The third day of the conference included panels on the struggles of the Sinematek Indonesia in Jakarta, and on audiovisual archival materials pertaining to Singapore. Such materials were also the subject of a talk from representatives of the Ivan Polunin archive, which included some screening of rare color footage of Singapore filmed in the 1950s by the archive’s namesake. The afternoon was given to an event in memory of two important figures for the film archive community: Misbach Yusa Biran, the founder of the Sinematek Indonesia, and Alexis Tioseco, a young Filipino- Canadian critic and advocate of Southeast Asian independent cinema. Short films from Indonesia and the Philippines were screened, accompanied by brief introductions and reminiscences about the two men.

The fourth and final day of the conference featured panels on ‘Religion and Film’ and on ‘Film and Cultural Memory’ – both of which demonstrated in differing ways how, in preserving or capturing history, film itself may also be a site of ongoing cultural and religious negotiation and contestation. Also on the final day, some of the conference’s fundamental concerns were highlighted at a plenary panel with film archivists from Australia, Cambodia, Indonesia, the Philippines, and Thailand, which provided a unique opportunity to take a regional perspective on ‘Contemporary Challenges for the Archive’. Panelists spoke of, among other things, potential preservation problems that arise with the digitizing of audiovisual collections, difficulties in securing funding for the continuation of archives, and practical matters of maintaining enough space for growing collections and providing public access – in particular for audiences who may not have much experience in using archives.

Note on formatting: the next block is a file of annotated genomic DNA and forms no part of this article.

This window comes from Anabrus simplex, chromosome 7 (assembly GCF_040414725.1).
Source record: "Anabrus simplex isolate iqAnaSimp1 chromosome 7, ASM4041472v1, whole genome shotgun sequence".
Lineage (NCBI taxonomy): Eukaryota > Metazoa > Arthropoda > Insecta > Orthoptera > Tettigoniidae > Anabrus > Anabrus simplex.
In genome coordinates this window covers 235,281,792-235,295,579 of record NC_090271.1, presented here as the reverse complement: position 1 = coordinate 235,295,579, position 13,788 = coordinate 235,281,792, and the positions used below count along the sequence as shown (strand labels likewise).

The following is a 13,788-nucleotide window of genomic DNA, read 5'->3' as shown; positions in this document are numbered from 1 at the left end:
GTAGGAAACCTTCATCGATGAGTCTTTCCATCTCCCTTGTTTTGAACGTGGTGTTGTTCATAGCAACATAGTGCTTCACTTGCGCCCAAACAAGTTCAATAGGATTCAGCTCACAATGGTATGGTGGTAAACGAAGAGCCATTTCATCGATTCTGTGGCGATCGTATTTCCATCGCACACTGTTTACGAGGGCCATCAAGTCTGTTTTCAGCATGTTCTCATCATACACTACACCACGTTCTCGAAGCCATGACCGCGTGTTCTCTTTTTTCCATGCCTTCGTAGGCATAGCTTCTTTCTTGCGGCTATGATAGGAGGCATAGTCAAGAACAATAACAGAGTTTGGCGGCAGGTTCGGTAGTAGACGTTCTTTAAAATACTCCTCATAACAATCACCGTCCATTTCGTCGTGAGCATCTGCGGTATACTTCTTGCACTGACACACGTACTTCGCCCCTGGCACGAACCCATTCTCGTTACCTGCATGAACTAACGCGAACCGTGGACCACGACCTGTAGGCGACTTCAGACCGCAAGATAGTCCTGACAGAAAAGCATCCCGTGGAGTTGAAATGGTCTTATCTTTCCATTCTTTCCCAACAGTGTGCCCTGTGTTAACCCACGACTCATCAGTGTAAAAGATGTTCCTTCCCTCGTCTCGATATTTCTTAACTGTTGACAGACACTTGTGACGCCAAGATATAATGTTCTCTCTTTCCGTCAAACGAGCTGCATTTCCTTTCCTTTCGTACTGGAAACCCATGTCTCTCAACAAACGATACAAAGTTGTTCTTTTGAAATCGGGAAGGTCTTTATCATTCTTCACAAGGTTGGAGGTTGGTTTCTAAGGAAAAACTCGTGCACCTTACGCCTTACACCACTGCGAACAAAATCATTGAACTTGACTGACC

Members of ASEAC were quite pleased with the success of this year’s event, which attracted close to one hundred participants (speakers and attendees) and produced quite a few animated discussions between panelists and audience members. The organization intends to continue to build upon the evident interest in scholarship on Southeast Asian film, and is already making plans for its next conference in 2014 at another Southeast Asian city to be determined.


Adam Knee is an Associate Professor at the Wee Kim Wee School of Communication and Information, Nanyang Technological University, Singapore. (adamknee@ntu.edu.sg)

IIAS · Rapenburg 59 · 2311 GJ Leiden · the Netherlands · T +31-71-5272227 · F +31-71-5274162 · E IIAS@iias.nl © 2017 IIAS